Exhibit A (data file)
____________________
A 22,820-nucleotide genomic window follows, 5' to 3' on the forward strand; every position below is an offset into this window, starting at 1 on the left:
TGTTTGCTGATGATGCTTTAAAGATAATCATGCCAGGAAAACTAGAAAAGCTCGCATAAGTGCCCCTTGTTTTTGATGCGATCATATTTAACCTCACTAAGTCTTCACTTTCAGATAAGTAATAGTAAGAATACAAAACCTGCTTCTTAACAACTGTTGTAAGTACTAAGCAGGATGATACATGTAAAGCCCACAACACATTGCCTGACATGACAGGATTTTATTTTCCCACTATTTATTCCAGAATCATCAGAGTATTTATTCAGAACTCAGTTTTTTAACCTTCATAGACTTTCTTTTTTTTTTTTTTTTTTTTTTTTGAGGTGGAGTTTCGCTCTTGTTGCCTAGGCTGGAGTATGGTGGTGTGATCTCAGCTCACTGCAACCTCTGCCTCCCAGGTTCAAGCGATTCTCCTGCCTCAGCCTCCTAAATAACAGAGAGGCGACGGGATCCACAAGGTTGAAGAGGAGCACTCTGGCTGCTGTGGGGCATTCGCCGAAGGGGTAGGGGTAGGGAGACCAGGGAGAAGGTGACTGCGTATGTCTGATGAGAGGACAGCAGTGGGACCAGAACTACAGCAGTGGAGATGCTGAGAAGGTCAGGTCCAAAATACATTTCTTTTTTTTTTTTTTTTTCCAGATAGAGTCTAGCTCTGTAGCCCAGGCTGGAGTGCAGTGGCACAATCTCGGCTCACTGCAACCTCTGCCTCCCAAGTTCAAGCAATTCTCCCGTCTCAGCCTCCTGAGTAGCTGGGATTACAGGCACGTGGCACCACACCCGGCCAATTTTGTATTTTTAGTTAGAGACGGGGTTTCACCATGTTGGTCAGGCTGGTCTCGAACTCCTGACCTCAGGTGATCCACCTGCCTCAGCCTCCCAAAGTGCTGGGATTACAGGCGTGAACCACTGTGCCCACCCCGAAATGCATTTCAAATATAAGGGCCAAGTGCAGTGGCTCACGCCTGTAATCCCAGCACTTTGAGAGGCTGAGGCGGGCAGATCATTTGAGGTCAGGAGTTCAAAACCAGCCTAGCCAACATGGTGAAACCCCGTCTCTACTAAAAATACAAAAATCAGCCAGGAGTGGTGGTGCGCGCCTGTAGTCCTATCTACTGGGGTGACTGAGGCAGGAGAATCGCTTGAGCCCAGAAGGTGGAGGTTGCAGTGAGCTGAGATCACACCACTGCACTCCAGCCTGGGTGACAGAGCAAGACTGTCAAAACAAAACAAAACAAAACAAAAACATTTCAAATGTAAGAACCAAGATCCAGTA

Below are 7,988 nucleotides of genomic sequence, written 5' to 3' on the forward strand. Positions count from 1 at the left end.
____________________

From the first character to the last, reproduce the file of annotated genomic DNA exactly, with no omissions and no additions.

A 22,820-nucleotide genomic window follows, 5' to 3' on the forward strand; every position below is an offset into this window, starting at 1 on the left:
TGTTTGCTGATGATGCTTTAAAGATAATCATGCCAGGAAAACTAGAAAAGCTCGCATAAGTGCCCCTTGTTTTTGATGCGATCATATTTAACCTCACTAAGTCTTCACTTTCAGATAAGTAATAGTAAGAATACAAAACCTGCTTCTTAACAACTGTTGTAAGTACTAAGCAGGATGATACATGTAAAGCCCACAACACATTGCCTGACATGACAGGATTTTATTTTCCCACTATTTATTCCAGAATCATCAGAGTATTTATTCAGAACTCAGTTTTTTAACCTTCATAGACTTTCTTTTTTTTTTTTTTTTTTTTTTTTGAGGTGGAGTTTCGCTCTTGTTGCCTAGGCTGGAGTATGGTGGTGTGATCTCAGCTCACTGCAACCTCTGCCTCCCAGGTTCAAGCGATTCTCCTGCCTCAGCCTCCTAAATAACAGAGAGGCGACGGGATCCACAAGGTTGAAGAGGAGCACTCTGGCTGCTGTGGGGCATTCGCCGAAGGGGTAGGGGTAGGGAGACCAGGGAGAAGGTGACTGCGTATGTCTGATGAGAGGACAGCAGTGGGACCAGAACTACAGCAGTGGAGATGCTGAGAAGGTCAGGTCCAAAATACATTTCTTTTTTTTTTTTTTTTTCCAGATAGAGTCTAGCTCTGTAGCCCAGGCTGGAGTGCAGTGGCACAATCTCGGCTCACTGCAACCTCTGCCTCCCAAGTTCAAGCAATTCTCCCGTCTCAGCCTCCTGAGTAGCTGGGATTACAGGCACGTGGCACCACACCCGGCCAATTTTGTATTTTTAGTTAGAGACGGGGTTTCACCATGTTGGTCAGGCTGGTCTCGAACTCCTGACCTCAGGTGATCCACCTGCCTCAGCCTCCCAAAGTGCTGGGATTACAGGCGTGAACCACTGTGCCCACCCCGAAATGCATTTCAAATATAAGGGCCAAGTGCAGTGGCTCACGCCTGTAATCCCAGCACTTTGAGAGGCTGAGGCGGGCAGATCATTTGAGGTCAGGAGTTCAAAACCAGCCTAGCCAACATGGTGAAACCCCGTCTCTACTAAAAATACAAAAATCAGCCAGGAGTGGTGGTGCGCGCCTGTAGTCCTATCTACTGGGGTGACTGAGGCAGGAGAATCGCTTGAGCCCAGAAGGTGGAGGTTGCAGTGAGCTGAGATCACACCACTGCACTCCAGCCTGGGTGACAGAGCAAGACTGTCAAAACAAAACAAAACAAAACAAAAACATTTCAAATGTAAGAACCAAGATCCAGTA

Below are 7,988 nucleotides of genomic sequence, written 5' to 3' on the forward strand. Positions count from 1 at the left end.